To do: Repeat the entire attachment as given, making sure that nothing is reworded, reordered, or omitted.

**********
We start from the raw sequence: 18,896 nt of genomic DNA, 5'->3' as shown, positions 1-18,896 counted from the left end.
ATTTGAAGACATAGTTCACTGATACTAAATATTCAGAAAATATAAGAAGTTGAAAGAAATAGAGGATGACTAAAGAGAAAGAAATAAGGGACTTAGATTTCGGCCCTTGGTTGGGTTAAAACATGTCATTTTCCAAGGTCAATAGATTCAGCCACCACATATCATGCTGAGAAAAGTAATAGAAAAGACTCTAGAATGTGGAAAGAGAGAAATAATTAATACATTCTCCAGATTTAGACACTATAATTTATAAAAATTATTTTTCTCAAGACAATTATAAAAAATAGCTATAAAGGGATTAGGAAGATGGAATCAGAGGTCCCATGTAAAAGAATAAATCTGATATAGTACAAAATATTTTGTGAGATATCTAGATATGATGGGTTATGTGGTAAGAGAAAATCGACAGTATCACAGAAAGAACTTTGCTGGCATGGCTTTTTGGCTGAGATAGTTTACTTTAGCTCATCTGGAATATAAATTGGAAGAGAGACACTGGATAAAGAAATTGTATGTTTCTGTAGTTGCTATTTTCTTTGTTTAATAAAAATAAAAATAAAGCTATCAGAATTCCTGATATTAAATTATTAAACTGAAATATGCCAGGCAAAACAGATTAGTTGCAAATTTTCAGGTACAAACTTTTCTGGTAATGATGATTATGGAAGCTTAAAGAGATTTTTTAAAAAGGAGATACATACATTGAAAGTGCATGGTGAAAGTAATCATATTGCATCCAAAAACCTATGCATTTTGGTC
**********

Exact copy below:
We start from the raw sequence: 18,896 nt of genomic DNA, 5'->3' as shown, positions 1-18,896 counted from the left end.
ATTTGAAGACATAGTTCACTGATACTAAATATTCAGAAAATATAAGAAGTTGAAAGAAATAGAGGATGACTAAAGAGAAAGAAATAAGGGACTTAGATTTCGGCCCTTGGTTGGGTTAAAACATGTCATTTTCCAAGGTCAATAGATTCAGCCACCACATATCATGCTGAGAAAAGTAATAGAAAAGACTCTAGAATGTGGAAAGAGAGAAATAATTAATACATTCTCCAGATTTAGACACTATAATTTATAAAAATTATTTTTCTCAAGACAATTATAAAAAATAGCTATAAAGGGATTAGGAAGATGGAATCAGAGGTCCCATGTAAAAGAATAAATCTGATATAGTACAAAATATTTTGTGAGATATCTAGATATGATGGGTTATGTGGTAAGAGAAAATCGACAGTATCACAGAAAGAACTTTGCTGGCATGGCTTTTTGGCTGAGATAGTTTACTTTAGCTCATCTGGAATATAAATTGGAAGAGAGACACTGGATAAAGAAATTGTATGTTTCTGTAGTTGCTATTTTCTTTGTTTAATAAAAATAAAAATAAAGCTATCAGAATTCCTGATATTAAATTATTAAACTGAAATATGCCAGGCAAAACAGATTAGTTGCAAATTTTCAGGTACAAACTTTTCTGGTAATGATGATTATGGAAGCTTAAAGAGATTTTTTAAAAAGGAGATACATACATTGAAAGTGCATGGTGAAAGTAATCATATTGCATCCAAAAACCTATGCATTTTGGTC